It runs in the family.
Promise Cross, following in the footsteps of her father Darrell Cross and brother Darrell Cross Jr., has set a firm footprint on the Rowan County athletic program.
Cross’ father was a Division 1 football and baseball player for Morehead State University and her brother a Rowan County standout in baseball, football, basketball and track.
After showing promise her freshman year, Cross had a record year.
She started as the lead goal scorer for the Lady Vikings soccer team.
She scored 23 goals, nine more than in her freshman season.
She scored an outstanding five goals, one unassisted, in the season opener against Mason County and closed out the regular season with a hat trick against Greenup County.
She scored her second hat trick to edge out Bath County, 3-2, in the district championship.
After losing in the second round of the regional tournament against Russell, Cross didn’t break stride as she rolled into the basketball season.
She was the leading point scorer for the Lady Vikings basketball team averaging 13.4 points a game.
She recorded 147 buckets and shot .46 from the field.
She also led the team in rebounds, averaging 7.2 a game.
When basketball ended, she jumped into the track season.
The high jump has always been Cross’ event when it came to track but this season Cross demonstrated her athleticism and versatility.
She not only jumped for height but she jumped for distance, and with a little push from her younger sister, Faith Cross, she was jumping on the run.
Cross turned it up a notch when it came to the end of the season.
She finished first in the high jump and the long jump at the Regional Meet in Maysville. She also finished first in the 300m hurdles.
Cross went to the state meet May 18 but a rain delay gave her an extra day to prepare.
Saturday came and she was ready to go.
She finished first in the high jump. Both Cross and Jalynn Landversicht from East Jessamine cleared 5'-6” and missed three attempts at 5'-8”.
Cross won the tie by missing less attempts than Landversicht.
She followed up her first place finish by finishing second in the 300m hurdles and sixth in the long jump.
Her entire family was there gleaming with pride as Cross stood on the podium that day.
“I like being there to watch Promise make Promise proud. It’s all about her being happy,” said her mother, Katina Solis.
The school year came to a close but Cross just kept on leaping.
It was looking like she might not break the school record, 5-6, she set as a freshman but she had at least one shot. That’s all she needed.
Cross cleared 5-9 at the Bluegrass State Games.
“I was thinking it was gonna be an off day but I just gave it my best,” said Cross about crushing last season’s record.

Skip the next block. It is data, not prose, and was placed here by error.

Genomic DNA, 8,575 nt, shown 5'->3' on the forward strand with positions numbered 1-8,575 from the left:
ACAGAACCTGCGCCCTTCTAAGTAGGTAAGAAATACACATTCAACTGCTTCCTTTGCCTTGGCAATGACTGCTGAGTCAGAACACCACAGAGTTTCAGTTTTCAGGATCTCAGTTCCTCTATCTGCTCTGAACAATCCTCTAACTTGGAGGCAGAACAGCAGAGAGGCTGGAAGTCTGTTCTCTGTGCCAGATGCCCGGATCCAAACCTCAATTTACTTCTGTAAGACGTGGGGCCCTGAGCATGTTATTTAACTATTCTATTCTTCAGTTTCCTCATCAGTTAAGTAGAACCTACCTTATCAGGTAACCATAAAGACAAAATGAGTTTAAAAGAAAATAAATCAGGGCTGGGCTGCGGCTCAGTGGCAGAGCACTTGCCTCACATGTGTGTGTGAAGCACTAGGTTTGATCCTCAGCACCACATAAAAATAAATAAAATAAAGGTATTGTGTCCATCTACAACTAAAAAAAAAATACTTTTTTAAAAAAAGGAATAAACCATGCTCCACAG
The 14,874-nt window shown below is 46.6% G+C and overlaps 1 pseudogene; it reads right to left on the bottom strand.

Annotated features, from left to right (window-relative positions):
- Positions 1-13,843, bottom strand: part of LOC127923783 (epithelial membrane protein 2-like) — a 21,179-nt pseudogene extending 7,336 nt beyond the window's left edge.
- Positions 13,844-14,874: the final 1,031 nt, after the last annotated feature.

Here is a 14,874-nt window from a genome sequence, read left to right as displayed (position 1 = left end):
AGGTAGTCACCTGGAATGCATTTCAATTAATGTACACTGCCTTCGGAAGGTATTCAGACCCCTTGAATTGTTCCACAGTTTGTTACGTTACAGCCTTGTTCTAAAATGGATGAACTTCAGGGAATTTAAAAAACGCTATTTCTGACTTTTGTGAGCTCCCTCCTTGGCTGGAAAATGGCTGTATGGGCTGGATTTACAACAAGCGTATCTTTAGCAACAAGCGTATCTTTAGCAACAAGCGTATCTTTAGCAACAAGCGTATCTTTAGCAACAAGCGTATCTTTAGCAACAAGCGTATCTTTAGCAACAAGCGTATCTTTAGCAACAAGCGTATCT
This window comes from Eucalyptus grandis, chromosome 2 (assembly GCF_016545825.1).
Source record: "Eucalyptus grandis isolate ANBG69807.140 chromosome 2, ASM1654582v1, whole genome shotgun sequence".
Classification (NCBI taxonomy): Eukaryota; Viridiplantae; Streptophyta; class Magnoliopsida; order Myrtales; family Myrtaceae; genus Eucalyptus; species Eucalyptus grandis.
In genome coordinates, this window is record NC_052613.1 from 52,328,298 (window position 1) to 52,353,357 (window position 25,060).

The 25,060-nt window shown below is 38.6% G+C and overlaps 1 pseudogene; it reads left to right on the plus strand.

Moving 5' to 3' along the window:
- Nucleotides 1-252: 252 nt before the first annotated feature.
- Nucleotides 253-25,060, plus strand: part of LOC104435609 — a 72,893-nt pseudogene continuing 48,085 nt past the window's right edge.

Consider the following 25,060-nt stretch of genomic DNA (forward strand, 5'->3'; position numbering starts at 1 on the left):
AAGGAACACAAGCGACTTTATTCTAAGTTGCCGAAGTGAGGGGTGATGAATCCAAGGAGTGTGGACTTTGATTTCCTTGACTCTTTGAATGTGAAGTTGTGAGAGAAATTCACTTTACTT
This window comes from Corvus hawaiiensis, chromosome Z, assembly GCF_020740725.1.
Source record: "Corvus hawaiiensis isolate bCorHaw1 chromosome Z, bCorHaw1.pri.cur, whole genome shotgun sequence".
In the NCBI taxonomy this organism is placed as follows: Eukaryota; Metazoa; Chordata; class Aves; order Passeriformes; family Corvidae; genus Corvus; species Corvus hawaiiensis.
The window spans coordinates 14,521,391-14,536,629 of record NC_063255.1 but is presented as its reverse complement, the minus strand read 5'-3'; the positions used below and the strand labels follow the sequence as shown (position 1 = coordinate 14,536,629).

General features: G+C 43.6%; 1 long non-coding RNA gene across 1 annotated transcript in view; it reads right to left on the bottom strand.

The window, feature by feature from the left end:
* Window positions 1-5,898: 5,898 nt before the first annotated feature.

It was all in the adjustments. They had left the measuring tape at home but Coach Eric Cooper, Cross’ high jump coach, knew what to do.
Coach Cooper who has worked closely with Cross this past season has nothing but high hopes for what Cross’ future holds.
“Promise is the most explosive jumper I’ve worked with in over 30 years of coaching, that includes numerous national champions and two kids that qualified for the Olympic trials and are now at division one programs. She is uncannily coachable and with experience has the ability to be the best high jumper in state history,” said Cooper.
The long year was finally over, or was it?
Cross was packing for a summer vacation with her father to visit her grandparents, Gail and Oscar Cross, in Florida when they got the call that she qualified for the national meet.
Quickly plans changed as the Cross family knew this was an opportunity she could not miss out on.
They made the stop in Greensboro, North Carolina, before heading to Florida.
It was an atmosphere like Cross had never experienced.
“It was amazing to see so many athletes from all over, so many different cultures,” said Cross’ father, Darrell.
He added with a laugh, “When we rolled up Promise looked at me and said, ‘Is this nationals? Look at all these people’.”
Thousands of talented high school athletes gathered from across the country, from different backgrounds and different cultures to showcase their talent.
“I was feeling more nervous than I usually do. I was meeting so many girls, all telling me their PRs. It got in my own head,” said Cross.
Despite the sweltering heat and the overwhelming atmosphere, Cross still placed 16th out of 56 athletes at the national meet, and with two more years of high school left.
Krystal Williams can be reached at email@example.com or by telephone at 784-4116.